UH Rainbow First in the U.S. to Implant Smartphone-enabled Cardiac Monitor in a Pediatric Patient
May 16, 2018
UH Harrington Heart & Vascular Innovations - Summer 2018
Unexplained syncopal episodes and sporadic heart arrhythmias are a challenge for pediatric electrophysiologists. Parents and their children are anxious for answers, which a physical examination, ECG and traditional Holter monitoring may not provide.
“If you put a monitor on for 24 hours and then take it off, chances are the child will have the episode in the 25th hour and you won’t capture it,” says Chris Snyder, MD, Chief of Pediatric Cardiology at University Hospitals Rainbow Babies & Children’s Hospital. “It’s also hard to capture these episodes when a child passes out unexpectedly.”
To get around these problems, the pediatric cardiology team at UH Rainbow is now using a smartphone-compatible implantable cardiac monitor in some patients. The group was the first in the United States to use the Confirm Rx monitor in a pediatric patient in November 2017.
“The Bluetooth-enabled cardiac monitor is paired with the patient’s cellphone, through an app,” Dr. Snyder says. “If you are having an episode, you pull up the app on your phone and report it. The cellphone uploads the electrophysiology data from the cardiac monitor and sends it to the cloud. Within 30 seconds, it’s on my phone and I can call the patient immediately. It’s phenomenal.”
Dr. Snyder and his team have used the Confirm Rx monitor in six pediatric patients to date.
“When I see a child who complains of their heart beating fast, we use a non-invasive monitor first,” he says. “If we can’t figure it out, we talk to the family about having one of these implantable devices put in. In about six out of 10 cases, we’re able to figure it out with the non-invasive monitor, either the one-day Holter, the 14-day or 30-day monitor. For the ones that we can’t capture their rhythm or the child who has an unexplained episode of syncope, the implantable monitor is a great option.”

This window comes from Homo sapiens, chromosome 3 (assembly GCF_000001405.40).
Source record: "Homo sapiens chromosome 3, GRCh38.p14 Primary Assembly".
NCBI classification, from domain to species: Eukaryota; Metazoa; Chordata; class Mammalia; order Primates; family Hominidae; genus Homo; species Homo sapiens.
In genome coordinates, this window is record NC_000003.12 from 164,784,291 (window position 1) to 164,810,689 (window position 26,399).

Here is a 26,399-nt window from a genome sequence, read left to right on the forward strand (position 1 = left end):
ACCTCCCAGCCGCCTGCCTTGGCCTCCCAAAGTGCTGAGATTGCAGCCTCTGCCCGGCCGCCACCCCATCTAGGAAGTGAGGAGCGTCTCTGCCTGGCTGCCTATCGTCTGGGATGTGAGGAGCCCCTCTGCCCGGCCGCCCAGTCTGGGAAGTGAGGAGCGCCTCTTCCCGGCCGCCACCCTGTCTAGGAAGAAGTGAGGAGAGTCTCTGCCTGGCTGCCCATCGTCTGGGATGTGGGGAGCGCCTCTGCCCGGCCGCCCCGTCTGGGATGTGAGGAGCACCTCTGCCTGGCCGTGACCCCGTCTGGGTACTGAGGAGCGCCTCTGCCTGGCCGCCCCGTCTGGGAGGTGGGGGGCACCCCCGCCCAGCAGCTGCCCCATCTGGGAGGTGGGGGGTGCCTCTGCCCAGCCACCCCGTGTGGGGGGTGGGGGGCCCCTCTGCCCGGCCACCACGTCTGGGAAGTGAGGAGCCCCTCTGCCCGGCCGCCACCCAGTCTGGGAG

In addition to allowing patients to report episodes, the implantable Confirm Rx monitor allows Dr. Snyder and his team to review the data collected for any episodes the patient might have missed.
“We use a routine device interrogator that we use for pacer and defibrillators, and it can communicate with the device also,” he says. “This helps us know for sure whether the patient missed anything or had an event that didn’t meet the criteria that we set on the device for arrhythmia detection. The device is also interrogated by a home monitor every day. At least once a day and oftentimes twice a day, the device will talk to the device, searching it for any rhythm issues the patient failed to recognize. We had one patient who didn’t know they had had an episode, but the device picked it up and sent it to us.”
The procedure to implant the Confirm Rx monitor is simple and quick, Dr. Snyder says. A small loading device inserts the monitor just under the skin, through a small incision just left lateral of the sternum, between the fourth and fifth rib.
“It’s super-easy and super-quick,” he says. “This is a game-changer in the world of pediatric electrophysiology. Older devices used to be the size of my thumb. Now these things are the size of a pen cap. They go in in three or four minutes. I’ve never had a patient have a problem.”
For Dr. Snyder, the main advantages of the Confirm Rx monitor are its unique diagnostic niche and the rapid response it allow for members of his team.
“We get the data right away,” he says. “If the child is in any kind of danger, we know it immediately. We can easily alert the family, whether they’re on a camping trip or at the mall. That makes it fantastic.”
But he thinks the implantable monitor has other, less tangible benefits as well.
“Kids love having the ability to monitor their own heart rhythm,” he says. “This puts them in charge. We’re empowering them to take charge of their own health care. The younger generation enjoys that, they look forward to it. That’s why this device is absolutely fantastic for pediatrics.”For more information about use of the Confirm Rx monitor at UH Rainbow, please email Christopher.Snyder@UHhospitals.org